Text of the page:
By 2016, there will be three billion Internet users globally, and the Internet economy will reach $4.2 trillion in the G-20 nations, BCG argues.
“No company or country can afford to ignore this phenomenon,” BCG says. But that doesn’t mean every part of the ecosystem benefits equally, one might argue.
On one hand, a trillion devices will need to be connected to the Internet, which obviously implies the need for access services. Many of those devices will be sensors, which is why mobile service providers see such potential for machine-to-machine services.
But the business now is “about ecosystems,” BCG says. “The Internet is increasingly being shaped by ecosystems orchestrated by companies such as Amazon, Apple, Facebook, and Google, Baidu, Tencent and Yandex, BCG argues. .
And that is the concern service providers have, generally expressed as the fear of being reduced to a “dumb pipe” provider in a business where most of the value gets created elsewhere in the ecosystem. But it is hard to argue with the fundamental underlying logic.
Across the G-20 nations, the Internet economy amounted to 4.1 percent of GDP, or $2.3 trillion, in 2010 and is contributing up to eight percent of gross domestic product. So when service providers ask “Where is the value in the Internet ecosystem?” they often don’t like the answers.
The BCG shows one element of the concern, namely that even in the “access” business, value has shifted from fixed line to mobile.
BCG argues that all contestants need to understand and strengthen their “digital balance sheets” to succeed.
The Internet also conveys sizable economic benefits that do not get captured directly by calculations of GDP. In the G-20 nations in 2010, consumers researched online but purchased offline more than $1.3 trillion in goods, the equivalent of about 7.8 percent of consumer spending in those nations.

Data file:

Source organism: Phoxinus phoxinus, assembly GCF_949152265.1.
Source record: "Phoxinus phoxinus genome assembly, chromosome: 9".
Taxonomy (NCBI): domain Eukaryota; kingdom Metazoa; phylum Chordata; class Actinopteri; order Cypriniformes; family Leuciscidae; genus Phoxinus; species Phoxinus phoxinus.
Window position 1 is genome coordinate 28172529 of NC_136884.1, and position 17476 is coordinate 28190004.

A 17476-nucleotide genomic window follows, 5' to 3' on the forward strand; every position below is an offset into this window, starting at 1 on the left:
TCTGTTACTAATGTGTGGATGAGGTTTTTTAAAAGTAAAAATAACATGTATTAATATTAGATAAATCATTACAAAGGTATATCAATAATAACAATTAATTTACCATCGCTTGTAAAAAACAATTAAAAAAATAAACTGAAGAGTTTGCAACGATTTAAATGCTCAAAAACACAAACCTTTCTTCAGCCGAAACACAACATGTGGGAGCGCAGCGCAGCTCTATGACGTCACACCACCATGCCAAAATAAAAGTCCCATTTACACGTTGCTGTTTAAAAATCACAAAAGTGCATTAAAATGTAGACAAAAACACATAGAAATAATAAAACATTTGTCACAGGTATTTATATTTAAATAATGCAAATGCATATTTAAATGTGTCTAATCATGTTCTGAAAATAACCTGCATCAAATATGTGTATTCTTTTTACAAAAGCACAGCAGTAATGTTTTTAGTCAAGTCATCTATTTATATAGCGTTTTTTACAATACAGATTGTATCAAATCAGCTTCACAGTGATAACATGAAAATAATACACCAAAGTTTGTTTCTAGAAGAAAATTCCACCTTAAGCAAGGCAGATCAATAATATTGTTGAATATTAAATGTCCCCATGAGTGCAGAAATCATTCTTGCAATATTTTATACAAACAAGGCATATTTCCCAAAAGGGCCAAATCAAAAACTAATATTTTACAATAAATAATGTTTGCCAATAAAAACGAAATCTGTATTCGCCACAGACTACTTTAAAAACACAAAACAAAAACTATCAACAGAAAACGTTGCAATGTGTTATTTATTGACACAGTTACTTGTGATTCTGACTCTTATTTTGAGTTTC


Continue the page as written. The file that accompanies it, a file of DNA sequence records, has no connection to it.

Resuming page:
In addition, in many leading G-20 nations, the Internet generated a consumer surplus of about four percent of GDP. This consumer surplus is the value that consumers place on the Internet above what they pay for it in device, application, and access costs.
Further economic benefits include business-to-business e-commerce and collaboration within and across companies, for example.
The good news is that demand for access services now is ubiquitous. By 2016, the three billion Internet users will represent 45 percent of the world’s population. But, by 2016, mobile devices will account for about 80 percent of all broadband connections in the G-20 nations.
Of course, much of the growth is happening in emerging markets rather than developed markets. The Internet economy of China will approach the size of the U.S. Internet economy in 2016.
Social media have taken hold everywhere, especially in emerging markets. That, of course, drives value for application providers, though indirectly for access providers.
Indonesia has the second-largest number of Facebook users. More than 90 percent of Internet users in Argentina, Brazil, and Mexico participate in social media, a higher percentage than in any developed nation.
Across all nations, social media are responsible for most of the new time spent on the Internet, including 22 percent of total Internet minutes. At the same time, social communications are starting to displace email, another historic reason for use of Internet access services.
And change is not likely to stop. As recently as 2005, the broadband access business was almost exclusively a “fixed network business.” That won’t be the case in the future.
The bigger problem remains that much of the new created value happens at the application layer.